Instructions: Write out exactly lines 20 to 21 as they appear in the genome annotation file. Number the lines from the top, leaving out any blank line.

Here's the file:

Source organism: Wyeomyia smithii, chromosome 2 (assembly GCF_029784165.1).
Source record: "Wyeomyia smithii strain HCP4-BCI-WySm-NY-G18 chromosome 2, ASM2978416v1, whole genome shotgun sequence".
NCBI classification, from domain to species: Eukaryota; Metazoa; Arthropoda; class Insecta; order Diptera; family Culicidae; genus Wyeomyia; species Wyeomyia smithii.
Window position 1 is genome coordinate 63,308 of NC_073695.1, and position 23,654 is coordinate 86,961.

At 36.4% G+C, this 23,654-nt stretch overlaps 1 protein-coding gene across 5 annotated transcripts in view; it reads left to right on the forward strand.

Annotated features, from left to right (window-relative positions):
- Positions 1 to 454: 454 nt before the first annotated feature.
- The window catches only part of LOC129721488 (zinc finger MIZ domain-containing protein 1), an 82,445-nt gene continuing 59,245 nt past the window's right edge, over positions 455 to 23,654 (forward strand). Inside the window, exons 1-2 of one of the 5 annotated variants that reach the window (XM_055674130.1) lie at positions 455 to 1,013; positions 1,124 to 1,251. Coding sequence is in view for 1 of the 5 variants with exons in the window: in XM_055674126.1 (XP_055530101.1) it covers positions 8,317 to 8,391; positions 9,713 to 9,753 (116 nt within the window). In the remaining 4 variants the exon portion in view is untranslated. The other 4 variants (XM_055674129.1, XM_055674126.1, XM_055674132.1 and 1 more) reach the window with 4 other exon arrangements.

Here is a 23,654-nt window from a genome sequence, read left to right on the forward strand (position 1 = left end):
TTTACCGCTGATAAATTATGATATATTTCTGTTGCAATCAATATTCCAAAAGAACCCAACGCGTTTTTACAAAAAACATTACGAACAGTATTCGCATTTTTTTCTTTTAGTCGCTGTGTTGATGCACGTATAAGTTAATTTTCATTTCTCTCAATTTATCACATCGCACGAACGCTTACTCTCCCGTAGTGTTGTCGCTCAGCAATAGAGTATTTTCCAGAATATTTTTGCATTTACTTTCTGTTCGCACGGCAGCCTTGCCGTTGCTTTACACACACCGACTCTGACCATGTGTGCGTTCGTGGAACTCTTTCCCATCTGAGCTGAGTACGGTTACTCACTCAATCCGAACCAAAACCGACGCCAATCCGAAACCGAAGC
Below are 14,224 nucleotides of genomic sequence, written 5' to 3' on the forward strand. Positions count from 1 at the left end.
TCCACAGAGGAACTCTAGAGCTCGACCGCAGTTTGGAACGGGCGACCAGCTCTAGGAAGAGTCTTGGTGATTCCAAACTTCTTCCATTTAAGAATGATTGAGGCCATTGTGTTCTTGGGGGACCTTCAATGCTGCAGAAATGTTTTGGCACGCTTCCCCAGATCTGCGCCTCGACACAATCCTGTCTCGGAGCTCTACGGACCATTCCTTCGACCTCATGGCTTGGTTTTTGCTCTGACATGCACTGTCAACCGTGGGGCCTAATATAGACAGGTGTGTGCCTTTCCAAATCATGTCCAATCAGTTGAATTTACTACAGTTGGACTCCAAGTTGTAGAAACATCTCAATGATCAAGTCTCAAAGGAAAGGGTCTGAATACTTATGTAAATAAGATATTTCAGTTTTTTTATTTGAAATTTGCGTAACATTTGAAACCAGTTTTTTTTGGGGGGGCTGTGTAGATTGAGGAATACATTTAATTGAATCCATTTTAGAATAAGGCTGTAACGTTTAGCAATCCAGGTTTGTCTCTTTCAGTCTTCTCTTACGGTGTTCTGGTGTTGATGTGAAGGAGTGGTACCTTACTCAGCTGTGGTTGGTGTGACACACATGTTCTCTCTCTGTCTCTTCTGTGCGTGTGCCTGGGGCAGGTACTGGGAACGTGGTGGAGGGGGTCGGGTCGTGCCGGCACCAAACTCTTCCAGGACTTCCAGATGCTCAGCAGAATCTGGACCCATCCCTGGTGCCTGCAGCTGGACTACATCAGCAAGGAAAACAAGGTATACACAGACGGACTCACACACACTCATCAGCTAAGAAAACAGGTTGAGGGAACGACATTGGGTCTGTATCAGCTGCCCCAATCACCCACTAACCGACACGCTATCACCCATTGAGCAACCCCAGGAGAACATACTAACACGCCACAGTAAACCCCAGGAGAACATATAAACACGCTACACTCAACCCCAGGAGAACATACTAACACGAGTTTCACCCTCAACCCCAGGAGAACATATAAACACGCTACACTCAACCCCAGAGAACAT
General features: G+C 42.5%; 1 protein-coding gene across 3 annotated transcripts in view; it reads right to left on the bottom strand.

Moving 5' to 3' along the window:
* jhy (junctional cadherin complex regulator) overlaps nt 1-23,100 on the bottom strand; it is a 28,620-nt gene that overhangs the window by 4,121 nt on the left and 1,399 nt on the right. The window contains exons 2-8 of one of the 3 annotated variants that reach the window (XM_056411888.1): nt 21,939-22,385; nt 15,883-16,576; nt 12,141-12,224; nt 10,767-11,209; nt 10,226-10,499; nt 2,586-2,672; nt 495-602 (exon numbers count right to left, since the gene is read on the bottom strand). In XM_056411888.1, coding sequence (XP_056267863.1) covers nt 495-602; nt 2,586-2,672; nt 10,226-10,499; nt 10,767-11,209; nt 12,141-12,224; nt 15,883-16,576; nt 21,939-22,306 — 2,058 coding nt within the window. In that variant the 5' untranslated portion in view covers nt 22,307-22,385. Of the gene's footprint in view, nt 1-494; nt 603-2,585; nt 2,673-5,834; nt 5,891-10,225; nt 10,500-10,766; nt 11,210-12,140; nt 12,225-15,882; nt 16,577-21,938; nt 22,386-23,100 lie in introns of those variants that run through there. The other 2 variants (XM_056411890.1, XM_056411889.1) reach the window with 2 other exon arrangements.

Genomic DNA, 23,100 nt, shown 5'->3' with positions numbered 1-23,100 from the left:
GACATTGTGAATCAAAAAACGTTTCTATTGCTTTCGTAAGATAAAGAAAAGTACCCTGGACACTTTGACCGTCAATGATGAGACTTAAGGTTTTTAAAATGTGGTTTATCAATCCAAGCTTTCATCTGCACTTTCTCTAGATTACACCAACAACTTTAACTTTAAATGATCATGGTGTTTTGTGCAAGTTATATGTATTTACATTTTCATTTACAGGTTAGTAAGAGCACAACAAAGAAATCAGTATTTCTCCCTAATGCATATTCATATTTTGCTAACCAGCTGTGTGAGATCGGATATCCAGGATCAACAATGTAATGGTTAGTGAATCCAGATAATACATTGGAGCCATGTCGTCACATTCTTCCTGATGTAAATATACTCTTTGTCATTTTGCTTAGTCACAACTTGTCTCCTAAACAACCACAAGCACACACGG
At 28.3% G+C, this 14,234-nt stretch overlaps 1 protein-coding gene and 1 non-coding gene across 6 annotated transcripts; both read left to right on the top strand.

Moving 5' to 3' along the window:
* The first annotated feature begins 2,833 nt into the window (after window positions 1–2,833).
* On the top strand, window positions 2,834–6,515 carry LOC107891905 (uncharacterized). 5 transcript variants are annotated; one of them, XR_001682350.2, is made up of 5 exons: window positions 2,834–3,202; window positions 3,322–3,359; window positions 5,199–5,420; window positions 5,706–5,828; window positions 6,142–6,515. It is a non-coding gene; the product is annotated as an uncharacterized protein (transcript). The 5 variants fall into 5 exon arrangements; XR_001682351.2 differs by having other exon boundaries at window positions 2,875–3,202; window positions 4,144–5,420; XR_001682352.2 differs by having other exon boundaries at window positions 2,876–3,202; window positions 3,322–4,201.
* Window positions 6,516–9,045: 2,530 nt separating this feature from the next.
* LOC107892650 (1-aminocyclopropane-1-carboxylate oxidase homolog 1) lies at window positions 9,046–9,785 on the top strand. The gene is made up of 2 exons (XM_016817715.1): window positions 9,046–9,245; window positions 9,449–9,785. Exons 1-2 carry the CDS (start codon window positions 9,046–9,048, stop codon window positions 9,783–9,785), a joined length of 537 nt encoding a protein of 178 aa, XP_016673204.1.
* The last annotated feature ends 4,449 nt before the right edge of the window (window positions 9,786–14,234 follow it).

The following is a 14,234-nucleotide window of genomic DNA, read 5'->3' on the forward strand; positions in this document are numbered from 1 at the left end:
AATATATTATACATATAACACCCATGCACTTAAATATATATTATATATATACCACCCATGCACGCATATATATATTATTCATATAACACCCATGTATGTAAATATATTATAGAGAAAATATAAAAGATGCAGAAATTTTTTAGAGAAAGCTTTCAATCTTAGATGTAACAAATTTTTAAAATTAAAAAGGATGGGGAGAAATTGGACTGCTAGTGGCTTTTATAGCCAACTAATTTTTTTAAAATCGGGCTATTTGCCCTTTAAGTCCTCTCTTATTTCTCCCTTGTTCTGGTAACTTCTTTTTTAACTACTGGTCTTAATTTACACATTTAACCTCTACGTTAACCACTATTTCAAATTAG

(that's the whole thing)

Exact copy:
* The first annotated feature begins 2,833 nt into the window (after window positions 1–2,833).
* On the top strand, window positions 2,834–6,515 carry LOC107891905 (uncharacterized). 5 transcript variants are annotated; one of them, XR_001682350.2, is made up of 5 exons: window positions 2,834–3,202; window positions 3,322–3,359; window positions 5,199–5,420; window positions 5,706–5,828; window positions 6,142–6,515. It is a non-coding gene; the product is annotated as an uncharacterized protein (transcript). The 5 variants fall into 5 exon arrangements; XR_001682351.2 differs by having other exon boundaries at window positions 2,875–3,202; window positions 4,144–5,420; XR_001682352.2 differs by having other exon boundaries at window positions 2,876–3,202; window positions 3,322–4,201.